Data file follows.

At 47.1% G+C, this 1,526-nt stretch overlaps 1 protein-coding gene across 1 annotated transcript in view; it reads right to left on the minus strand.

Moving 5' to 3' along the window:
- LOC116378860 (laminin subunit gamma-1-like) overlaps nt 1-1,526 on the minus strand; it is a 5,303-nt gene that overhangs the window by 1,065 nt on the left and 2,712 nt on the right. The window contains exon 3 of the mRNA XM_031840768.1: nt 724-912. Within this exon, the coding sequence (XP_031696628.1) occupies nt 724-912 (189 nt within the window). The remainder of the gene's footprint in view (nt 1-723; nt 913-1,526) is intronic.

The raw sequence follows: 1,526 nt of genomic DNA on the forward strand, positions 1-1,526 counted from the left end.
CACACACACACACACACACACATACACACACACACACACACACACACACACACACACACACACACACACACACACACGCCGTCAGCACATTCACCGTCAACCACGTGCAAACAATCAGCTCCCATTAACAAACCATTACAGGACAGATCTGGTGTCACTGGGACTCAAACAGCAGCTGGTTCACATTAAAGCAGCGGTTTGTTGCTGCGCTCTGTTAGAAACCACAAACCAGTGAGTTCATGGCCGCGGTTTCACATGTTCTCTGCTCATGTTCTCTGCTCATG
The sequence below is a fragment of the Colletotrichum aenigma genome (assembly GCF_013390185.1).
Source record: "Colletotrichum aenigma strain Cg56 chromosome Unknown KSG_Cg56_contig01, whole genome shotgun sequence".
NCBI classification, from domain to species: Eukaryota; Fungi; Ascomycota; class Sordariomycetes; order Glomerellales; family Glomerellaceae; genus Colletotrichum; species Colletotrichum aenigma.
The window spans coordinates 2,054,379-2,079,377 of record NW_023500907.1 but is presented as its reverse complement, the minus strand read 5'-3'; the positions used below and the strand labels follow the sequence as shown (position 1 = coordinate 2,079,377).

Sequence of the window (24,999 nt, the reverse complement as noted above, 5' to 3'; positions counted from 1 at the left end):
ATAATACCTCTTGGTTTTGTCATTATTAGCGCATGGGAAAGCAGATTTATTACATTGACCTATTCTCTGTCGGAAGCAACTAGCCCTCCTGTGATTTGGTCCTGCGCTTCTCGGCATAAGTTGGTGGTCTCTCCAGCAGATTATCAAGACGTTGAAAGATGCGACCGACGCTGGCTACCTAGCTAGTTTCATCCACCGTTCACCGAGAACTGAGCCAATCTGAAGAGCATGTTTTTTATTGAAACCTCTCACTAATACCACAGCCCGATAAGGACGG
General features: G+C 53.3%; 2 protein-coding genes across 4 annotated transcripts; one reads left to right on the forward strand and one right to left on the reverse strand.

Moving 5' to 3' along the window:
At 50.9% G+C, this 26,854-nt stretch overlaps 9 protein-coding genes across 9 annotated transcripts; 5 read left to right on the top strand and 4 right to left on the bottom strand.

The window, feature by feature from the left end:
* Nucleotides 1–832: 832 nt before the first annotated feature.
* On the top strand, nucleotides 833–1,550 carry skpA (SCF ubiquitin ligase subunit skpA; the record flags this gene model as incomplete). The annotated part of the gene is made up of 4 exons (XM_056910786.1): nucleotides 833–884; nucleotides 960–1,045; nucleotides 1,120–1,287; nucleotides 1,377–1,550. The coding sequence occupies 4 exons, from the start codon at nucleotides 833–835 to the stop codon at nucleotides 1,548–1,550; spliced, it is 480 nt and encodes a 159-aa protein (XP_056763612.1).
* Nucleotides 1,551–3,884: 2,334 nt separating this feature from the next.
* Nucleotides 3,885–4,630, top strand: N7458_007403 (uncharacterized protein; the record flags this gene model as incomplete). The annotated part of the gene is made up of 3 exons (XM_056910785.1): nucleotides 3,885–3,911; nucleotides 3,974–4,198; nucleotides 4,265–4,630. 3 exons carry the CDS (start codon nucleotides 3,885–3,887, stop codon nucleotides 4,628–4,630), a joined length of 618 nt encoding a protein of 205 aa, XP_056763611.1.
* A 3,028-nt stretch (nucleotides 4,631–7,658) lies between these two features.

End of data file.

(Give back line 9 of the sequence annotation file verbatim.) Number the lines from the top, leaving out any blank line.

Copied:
The window spans coordinates 2,054,379-2,079,377 of record NW_023500907.1 but is presented as its reverse complement, the minus strand read 5'-3'; the positions used below and the strand labels follow the sequence as shown (position 1 = coordinate 2,079,377).